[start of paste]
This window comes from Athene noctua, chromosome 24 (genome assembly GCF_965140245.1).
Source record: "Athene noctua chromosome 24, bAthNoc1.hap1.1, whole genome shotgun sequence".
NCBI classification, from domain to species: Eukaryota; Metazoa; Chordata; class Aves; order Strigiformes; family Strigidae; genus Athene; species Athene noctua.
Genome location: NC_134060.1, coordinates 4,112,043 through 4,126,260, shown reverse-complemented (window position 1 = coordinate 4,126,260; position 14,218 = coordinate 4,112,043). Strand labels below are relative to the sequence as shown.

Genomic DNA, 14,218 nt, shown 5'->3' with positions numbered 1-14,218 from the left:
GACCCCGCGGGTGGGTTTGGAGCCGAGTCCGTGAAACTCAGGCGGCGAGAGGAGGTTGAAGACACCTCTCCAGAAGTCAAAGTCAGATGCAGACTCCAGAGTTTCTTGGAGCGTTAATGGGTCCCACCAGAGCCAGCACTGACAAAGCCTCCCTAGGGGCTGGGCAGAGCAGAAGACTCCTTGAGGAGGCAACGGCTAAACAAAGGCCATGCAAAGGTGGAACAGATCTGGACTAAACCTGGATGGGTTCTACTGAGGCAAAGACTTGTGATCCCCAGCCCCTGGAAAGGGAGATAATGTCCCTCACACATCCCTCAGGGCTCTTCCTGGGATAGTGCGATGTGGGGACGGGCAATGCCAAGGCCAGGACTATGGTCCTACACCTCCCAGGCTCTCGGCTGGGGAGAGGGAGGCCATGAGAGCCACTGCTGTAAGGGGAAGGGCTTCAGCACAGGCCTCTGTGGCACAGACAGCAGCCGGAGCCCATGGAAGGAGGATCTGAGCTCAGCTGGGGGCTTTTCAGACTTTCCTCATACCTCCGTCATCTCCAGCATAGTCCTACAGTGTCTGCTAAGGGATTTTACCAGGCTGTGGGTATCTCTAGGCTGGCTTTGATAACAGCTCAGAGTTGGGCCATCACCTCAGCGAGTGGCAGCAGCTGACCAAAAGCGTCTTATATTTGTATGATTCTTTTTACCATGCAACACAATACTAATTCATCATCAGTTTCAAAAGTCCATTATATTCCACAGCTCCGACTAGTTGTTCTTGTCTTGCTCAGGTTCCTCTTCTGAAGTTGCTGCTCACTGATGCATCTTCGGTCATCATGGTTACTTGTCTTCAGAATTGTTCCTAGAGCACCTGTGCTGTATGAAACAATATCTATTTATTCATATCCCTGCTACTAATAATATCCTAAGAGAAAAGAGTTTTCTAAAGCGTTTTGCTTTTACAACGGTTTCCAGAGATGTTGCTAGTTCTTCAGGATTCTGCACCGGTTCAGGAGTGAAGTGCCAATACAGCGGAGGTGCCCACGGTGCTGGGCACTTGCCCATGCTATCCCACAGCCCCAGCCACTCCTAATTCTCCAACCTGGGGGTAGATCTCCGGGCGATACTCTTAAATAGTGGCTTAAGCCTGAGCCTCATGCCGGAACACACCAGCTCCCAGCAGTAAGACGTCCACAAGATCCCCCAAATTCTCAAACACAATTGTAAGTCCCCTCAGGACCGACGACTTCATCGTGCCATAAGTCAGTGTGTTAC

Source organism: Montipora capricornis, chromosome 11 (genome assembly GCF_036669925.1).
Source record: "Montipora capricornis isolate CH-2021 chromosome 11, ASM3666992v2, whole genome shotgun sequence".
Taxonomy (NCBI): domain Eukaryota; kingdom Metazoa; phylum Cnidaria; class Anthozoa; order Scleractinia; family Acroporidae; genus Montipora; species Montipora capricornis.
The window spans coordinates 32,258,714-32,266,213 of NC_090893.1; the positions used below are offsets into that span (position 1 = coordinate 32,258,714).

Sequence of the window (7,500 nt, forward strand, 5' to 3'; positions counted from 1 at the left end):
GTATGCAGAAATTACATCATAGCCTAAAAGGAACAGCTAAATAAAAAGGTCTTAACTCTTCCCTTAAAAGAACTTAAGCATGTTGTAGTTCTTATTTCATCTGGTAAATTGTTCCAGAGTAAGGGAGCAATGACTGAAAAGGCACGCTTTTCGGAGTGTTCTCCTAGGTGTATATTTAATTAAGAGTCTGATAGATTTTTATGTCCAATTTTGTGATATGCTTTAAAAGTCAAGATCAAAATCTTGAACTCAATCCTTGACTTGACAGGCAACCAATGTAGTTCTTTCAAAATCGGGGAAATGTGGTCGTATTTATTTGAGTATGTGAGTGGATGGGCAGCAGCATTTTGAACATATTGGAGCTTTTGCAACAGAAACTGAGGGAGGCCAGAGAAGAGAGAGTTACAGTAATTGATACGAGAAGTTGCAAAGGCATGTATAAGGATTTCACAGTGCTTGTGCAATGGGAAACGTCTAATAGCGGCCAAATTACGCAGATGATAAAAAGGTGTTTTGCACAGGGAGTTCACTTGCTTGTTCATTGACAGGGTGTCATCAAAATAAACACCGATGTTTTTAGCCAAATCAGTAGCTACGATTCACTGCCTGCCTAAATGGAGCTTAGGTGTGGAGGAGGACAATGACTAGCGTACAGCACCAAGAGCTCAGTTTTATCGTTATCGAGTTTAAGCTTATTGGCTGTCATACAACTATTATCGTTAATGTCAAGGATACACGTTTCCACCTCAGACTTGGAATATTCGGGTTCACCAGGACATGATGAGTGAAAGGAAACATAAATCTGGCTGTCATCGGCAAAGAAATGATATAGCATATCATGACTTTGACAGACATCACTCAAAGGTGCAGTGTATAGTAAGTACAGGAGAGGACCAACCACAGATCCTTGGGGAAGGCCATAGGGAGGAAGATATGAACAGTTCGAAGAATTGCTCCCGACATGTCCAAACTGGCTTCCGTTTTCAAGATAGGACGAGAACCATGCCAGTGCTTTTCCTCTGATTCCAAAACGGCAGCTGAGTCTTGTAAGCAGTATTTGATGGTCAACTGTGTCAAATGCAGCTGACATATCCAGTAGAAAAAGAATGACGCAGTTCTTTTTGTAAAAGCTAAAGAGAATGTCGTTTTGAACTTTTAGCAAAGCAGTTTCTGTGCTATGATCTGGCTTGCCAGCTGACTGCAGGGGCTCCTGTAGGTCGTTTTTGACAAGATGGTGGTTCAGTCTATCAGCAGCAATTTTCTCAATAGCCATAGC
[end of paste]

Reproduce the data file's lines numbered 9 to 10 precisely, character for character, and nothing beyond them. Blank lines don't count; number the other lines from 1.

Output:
Taxonomy (NCBI): domain Eukaryota; kingdom Metazoa; phylum Cnidaria; class Anthozoa; order Scleractinia; family Acroporidae; genus Montipora; species Montipora capricornis.
The window spans coordinates 32,258,714-32,266,213 of NC_090893.1; the positions used below are offsets into that span (position 1 = coordinate 32,258,714).